- provides further guidance on ‘economic infrastructure facilities’ (which attract a longer transitional period in addition to being relevant to the application of the ‘approved economic infrastructure exemption’). However in defining an ‘economic infrastructure facility’ the ATO arguably adopts a narrower definition than an ordinary facility in providing that the ancillary or supplementary facilities, such as car parking beyond the airport itself, will not be economic infrastructure facilities either by being part of the airport, or in their own right, being complementary to the airport;
- notes that the cross staple income derived by the Asset Entity must relate to the facility and provides that a lease premium or something other than rent from land investment (e.g. licence income) would not qualify for transitional relief. In addition, the ATO expresses a view that the ‘facility’ must be in existence and complete before rent can be said to be rent from land investment which relates to the ‘facility’;
- describes when the asset is first put to use which is relevant to the start time for the 7 year or 15 year transitional period in some circumstances;
- describes circumstances in which an investment might cease to qualify for concessional treatment under the transitional rules (for example where there is a change in ownership causing a failure of the common ownership test, or where augmentation of an existing facility is so dramatic that a new facility is identified); and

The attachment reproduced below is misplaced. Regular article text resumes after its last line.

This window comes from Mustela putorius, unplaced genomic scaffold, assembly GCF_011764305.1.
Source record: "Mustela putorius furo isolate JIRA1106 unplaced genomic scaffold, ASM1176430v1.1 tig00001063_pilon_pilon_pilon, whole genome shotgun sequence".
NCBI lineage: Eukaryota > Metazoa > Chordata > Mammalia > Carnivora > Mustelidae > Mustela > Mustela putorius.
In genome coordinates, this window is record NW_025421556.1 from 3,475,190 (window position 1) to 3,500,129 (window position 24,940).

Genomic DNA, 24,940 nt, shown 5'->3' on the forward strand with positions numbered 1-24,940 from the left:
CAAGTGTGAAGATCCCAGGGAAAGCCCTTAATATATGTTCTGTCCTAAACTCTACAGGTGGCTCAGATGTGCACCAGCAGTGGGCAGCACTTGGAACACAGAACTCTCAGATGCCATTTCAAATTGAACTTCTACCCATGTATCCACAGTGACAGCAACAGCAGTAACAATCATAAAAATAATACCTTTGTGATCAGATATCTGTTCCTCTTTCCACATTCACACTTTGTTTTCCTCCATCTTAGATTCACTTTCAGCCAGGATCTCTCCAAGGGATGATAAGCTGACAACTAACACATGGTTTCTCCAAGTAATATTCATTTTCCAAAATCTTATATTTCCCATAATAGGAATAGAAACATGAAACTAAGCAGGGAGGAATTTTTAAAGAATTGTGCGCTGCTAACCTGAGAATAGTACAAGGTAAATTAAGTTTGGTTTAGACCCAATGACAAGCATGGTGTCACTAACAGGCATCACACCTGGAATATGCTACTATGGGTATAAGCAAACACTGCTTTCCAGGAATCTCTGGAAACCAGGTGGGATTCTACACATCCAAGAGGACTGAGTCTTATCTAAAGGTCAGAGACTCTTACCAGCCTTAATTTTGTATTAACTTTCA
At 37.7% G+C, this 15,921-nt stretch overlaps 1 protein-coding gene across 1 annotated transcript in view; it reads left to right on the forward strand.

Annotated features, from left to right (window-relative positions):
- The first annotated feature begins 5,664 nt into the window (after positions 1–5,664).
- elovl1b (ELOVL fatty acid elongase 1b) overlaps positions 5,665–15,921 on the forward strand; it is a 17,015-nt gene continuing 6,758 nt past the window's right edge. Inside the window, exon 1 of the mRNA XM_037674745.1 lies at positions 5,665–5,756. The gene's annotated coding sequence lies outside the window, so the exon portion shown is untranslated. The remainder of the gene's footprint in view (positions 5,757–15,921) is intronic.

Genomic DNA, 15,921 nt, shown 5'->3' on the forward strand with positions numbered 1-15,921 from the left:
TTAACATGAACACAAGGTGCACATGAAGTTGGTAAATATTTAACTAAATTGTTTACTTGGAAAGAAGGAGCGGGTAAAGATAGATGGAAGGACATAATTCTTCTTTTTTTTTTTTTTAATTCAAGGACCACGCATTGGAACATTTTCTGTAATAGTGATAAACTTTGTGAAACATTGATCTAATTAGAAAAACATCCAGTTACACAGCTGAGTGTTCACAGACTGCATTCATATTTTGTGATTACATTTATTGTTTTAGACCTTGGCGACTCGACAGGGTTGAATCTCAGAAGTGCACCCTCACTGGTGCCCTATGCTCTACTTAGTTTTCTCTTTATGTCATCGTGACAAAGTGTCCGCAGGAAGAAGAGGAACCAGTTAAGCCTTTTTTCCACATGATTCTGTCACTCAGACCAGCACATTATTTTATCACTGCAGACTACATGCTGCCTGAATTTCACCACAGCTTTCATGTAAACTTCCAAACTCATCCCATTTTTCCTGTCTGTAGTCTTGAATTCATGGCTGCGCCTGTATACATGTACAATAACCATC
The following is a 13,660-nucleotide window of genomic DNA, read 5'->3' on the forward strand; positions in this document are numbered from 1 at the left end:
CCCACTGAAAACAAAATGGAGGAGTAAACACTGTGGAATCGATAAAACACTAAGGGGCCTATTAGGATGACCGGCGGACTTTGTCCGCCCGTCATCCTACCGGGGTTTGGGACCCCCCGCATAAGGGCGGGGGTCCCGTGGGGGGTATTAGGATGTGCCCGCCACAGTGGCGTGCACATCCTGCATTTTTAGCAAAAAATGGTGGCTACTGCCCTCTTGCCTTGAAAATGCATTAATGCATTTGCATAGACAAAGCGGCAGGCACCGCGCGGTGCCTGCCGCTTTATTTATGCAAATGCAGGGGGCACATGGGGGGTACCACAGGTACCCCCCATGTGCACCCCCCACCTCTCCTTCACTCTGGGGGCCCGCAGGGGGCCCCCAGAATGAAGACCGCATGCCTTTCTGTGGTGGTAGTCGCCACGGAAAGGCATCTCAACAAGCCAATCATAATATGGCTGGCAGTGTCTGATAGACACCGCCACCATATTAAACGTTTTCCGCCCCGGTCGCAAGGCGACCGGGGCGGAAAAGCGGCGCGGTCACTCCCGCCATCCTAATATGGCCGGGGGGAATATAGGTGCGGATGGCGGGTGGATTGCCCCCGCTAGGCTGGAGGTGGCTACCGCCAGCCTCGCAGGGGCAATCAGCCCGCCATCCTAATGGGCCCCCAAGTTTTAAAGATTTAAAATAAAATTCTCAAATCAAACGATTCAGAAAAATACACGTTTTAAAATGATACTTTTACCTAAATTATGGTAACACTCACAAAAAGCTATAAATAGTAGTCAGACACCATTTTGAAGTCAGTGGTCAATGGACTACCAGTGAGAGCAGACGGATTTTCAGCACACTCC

- describes subsequent changes to cross staple arrangements which may or may not give rise to a new arrangement (where the introduction of assets and facilities not part of the existing ‘facility’ which dramatically augment the earlier ‘facility’, or altering the lease from a year on year lease to a long-term lease, may be sufficient to cause a new arrangement – the implication being that the transitional rules would cease to apply). It would appear that the ATO is utilising the cross staple arrangement concept to limit ongoing access to transitional relief, in addition to the concept of what is a new facility. Care must be taken in amending any cross staple arrangements during the transitional period, and any amendments made since 27 March 2018 should be considered.
- The application of the integrity rules comprising the various cross staple rental caps (depending upon whether there is an existing lease) and associated evidence requirements.
- The meaning of MIT residential housing income.
- Whether Australian agricultural land is used, or could be used, for carrying on a primary production business.
The draft LCR does not go into any detail in discussing the ‘approved economic infrastructure exemption’ for new economic infrastructure.